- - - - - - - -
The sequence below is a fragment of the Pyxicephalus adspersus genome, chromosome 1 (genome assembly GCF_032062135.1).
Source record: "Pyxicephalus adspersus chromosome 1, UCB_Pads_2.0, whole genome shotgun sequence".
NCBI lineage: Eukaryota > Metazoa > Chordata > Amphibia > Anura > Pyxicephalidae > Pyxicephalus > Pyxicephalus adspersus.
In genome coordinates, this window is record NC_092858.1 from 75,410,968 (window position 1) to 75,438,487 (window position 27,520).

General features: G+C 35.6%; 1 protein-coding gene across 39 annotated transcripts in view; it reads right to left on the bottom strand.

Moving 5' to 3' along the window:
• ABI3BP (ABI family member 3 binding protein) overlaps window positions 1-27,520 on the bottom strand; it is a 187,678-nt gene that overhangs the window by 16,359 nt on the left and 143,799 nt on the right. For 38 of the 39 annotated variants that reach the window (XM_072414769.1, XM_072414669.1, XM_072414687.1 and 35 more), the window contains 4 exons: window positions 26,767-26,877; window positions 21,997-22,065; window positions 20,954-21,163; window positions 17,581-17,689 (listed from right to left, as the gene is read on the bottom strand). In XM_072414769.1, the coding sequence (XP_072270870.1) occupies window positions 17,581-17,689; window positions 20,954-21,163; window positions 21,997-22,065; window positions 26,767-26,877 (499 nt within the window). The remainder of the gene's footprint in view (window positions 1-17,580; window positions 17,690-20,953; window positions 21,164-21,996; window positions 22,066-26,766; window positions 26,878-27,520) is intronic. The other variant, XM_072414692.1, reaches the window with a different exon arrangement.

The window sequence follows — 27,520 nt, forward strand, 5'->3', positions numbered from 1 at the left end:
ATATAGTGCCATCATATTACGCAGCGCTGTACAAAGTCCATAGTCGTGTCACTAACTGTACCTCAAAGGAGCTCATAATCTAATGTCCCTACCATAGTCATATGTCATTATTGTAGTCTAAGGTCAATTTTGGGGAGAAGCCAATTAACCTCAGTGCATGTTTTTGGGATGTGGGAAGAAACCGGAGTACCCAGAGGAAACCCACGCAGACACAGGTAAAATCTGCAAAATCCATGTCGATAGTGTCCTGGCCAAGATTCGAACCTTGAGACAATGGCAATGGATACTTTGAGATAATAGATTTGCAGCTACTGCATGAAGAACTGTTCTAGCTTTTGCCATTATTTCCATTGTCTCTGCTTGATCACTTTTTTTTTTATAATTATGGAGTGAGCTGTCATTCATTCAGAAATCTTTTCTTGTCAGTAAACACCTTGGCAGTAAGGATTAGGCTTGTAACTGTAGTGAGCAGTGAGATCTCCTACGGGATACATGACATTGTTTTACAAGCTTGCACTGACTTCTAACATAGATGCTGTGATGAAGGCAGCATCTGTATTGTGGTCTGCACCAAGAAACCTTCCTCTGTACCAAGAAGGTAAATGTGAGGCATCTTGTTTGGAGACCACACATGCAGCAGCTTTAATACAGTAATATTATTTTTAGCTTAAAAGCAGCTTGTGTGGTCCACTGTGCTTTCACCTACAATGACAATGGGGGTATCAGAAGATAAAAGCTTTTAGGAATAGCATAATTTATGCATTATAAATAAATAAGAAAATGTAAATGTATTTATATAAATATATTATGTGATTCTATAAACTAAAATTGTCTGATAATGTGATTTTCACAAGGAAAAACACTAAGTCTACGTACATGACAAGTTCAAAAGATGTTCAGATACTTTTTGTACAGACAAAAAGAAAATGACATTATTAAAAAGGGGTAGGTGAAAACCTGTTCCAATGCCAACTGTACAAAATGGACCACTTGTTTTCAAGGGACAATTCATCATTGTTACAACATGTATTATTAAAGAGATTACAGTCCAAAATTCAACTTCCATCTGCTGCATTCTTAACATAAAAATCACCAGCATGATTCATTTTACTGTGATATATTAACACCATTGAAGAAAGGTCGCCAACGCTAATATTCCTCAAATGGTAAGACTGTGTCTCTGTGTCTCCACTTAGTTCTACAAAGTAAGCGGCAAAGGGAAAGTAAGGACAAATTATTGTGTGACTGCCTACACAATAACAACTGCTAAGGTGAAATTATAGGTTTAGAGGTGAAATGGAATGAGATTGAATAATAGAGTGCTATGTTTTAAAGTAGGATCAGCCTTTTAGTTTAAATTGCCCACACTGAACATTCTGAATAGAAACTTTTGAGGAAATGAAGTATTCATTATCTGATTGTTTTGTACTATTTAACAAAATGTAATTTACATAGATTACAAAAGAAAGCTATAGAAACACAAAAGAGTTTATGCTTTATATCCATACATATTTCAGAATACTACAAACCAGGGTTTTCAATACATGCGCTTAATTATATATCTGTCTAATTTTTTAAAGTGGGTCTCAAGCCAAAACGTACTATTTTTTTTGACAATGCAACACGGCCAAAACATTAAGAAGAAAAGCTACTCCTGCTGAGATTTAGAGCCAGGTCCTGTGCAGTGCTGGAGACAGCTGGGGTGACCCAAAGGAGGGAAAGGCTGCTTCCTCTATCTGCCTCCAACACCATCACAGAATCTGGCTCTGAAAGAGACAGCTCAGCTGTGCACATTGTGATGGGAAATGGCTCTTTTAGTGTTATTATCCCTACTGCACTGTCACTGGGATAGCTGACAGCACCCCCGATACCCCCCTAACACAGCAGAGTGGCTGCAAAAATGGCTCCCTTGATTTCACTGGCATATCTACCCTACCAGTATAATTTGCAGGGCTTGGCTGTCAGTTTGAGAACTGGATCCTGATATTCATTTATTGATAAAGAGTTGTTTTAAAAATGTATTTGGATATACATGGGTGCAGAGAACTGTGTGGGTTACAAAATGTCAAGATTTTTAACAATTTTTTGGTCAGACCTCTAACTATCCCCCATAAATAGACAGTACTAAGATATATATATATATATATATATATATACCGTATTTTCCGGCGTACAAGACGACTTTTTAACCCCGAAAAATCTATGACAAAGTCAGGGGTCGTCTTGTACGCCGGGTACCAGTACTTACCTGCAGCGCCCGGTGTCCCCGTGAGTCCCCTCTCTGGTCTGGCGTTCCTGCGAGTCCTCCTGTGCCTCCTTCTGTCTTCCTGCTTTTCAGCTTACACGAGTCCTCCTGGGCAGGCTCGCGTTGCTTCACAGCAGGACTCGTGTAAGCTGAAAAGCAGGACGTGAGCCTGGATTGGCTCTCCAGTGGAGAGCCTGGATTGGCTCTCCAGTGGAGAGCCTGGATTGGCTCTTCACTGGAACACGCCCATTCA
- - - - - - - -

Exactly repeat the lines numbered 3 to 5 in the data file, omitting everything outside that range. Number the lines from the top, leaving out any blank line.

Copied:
NCBI lineage: Eukaryota > Metazoa > Chordata > Amphibia > Anura > Pyxicephalidae > Pyxicephalus > Pyxicephalus adspersus.
In genome coordinates, this window is record NC_092858.1 from 75,410,968 (window position 1) to 75,438,487 (window position 27,520).

General features: G+C 35.6%; 1 protein-coding gene across 39 annotated transcripts in view; it reads right to left on the bottom strand.